An Edinburgh tanning salon says it is being forced to move to new premises after the construction of a major city centre cycle route resulted in a huge drop in sales.
Bali Tan announced in a social media post that roadworks along Roseburn Terrace for the new City Centre West East Link (CCWEL) have led owners to decide to cease trading at the salon from the beginning of next month.
House of Hound, a pet supply store operating on the street, indicated it “might follow soon”, whilst Delta Indian Takeaway, another trader who says they are impacted by the project, called the situation “dire” and said it “badly needs financial support”.
However, The City of Edinburgh Council said it is under no obligation to provide compensation for businesses impacted by roadworks. But it has put handcarts and some alternative loading bays in place during the work.
After work commenced on the CCWEL in February, some Roseburn Terrace businesses reported income falling by up to 70 per cent due to a loss of parking spaces and loading bays. The situation was made worse with a delay when construction teams discovered asbestos in cellar roofs below the pavement, prolonging disruption to the street.
The Council responded by introducing temporary loading and unloading areas for deliveries and promoting businesses in the area through paid social media advertising and banners hung on work site barriers.
Bali Tan – which opened on the street less than a year ago – said it plans to turn the hindrance “into an exciting opportunity to grow”, announcing it will move to a “bigger and better suited salon in an EH1 city centre location”.
Traders pleaded with councillors at a meeting last month to look into setting up a compensation scheme similar to one established by the council to support businesses affected by tramworks around Leith, however, the request was turned down.
Conservative councillor for Corstorphine/Murrayfield, Scott Douglas, who put forward the motion calling for financial support, wrote in an email to Transport and Environment Convener Lesley Macinnes last week: “I’m not sure if you’re aware, but the Bali Tan shop on Roseburn Terrace has announced that it will cease trading due to the drop off in business caused by the CCWEL works.
“Furthermore, I received the following message from the owner of the Delta Indian Takeaway last night:
“Delta is struggling badly, suppliers are refusing to supply goods as they cannot load and unload, same problem with the delivery drivers too. Our business is dire and we badly need financial support, our regular customers are not able to come to us due to lack of parking. Passing trade is next to nil as it looks like we are closed.”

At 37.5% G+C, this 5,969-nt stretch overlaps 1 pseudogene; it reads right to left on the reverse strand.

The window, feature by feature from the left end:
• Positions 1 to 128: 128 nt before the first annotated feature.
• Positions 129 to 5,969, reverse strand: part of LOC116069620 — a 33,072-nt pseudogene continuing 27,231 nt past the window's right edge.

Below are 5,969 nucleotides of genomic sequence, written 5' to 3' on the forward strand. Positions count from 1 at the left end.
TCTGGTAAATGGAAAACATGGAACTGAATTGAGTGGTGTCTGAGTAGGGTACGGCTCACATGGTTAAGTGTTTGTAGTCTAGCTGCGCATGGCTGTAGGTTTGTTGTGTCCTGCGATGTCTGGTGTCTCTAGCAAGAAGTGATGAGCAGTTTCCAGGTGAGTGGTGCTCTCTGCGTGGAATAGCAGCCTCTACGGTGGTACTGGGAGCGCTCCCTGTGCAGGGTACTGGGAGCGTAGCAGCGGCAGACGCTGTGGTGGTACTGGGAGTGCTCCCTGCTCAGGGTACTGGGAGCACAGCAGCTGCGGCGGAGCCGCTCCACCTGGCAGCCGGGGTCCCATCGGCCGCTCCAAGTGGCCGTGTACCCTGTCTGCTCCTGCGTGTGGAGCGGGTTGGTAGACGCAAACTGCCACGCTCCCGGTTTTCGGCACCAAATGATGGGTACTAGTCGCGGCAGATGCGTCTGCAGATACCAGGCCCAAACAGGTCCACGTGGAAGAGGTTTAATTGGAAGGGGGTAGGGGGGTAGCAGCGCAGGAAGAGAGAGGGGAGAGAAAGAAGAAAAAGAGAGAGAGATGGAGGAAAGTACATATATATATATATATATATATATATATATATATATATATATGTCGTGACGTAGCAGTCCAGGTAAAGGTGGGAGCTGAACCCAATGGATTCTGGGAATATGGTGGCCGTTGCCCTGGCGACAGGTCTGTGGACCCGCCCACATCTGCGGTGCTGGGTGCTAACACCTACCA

“House of Hound has also said that ‘it might follow soon’, which leads me to the inevitable conclusion that the measures taken so far are not enough if we are to keep these businesses operating.
“I’m aware of the council’s position regarding financial help, but can I check whether there is anything else that we can do help these traders in the short term?
“It’s clear that they were not exaggerating their position at the start of the works, and many are finding themselves in a desperate position. I am convinced that without more immediate help we will see several cease to operate in the coming weeks and months.”
Meanwhile, Richard Parker, Labour candidate for Corstorphine / Murrayfield at the upcoming council elections, has started a petition in a bid to get compensation for the affected Roseburn Terrace businesses.
The petition – which has gathered 680 signatures so far – states work on the CCWEL has caused a “punitive reduction in takings and left many on the brink of solvency”.
Mr Parker said: “I am asking for the Council to look again at their support package for the Roseburn traders and to go beyond Facebook advertising campaigns and signs on lampposts.
“What’s needed is financial support, such as what’s been done for Leith Walk, to keep these businesses open until work finishes in December.”
Councillor Macinnes said: “There is no doubt that an important scheme of this scale is likely to have an impact on both traders and residents.
“We took this into account as part of our planning for the project and we’ve worked really hard to address any issues since construction got underway, as well as trying to complete this section of the larger project as quickly as possible.
“Officers are meeting regularly with businesses to put solutions in place, including improved side street loading and the reinstatement of a loading bay, which will be carried out in the coming weeks.”
by Donald Turvill Local Democracy Reporter
The Local Democracy Reporting Service (LDRS) is a public service news agency : funded by the BBC, provided by the local news sector, and used by qualifying partners. Local Democracy Reporters cover top-tier local authorities and other public service organisations.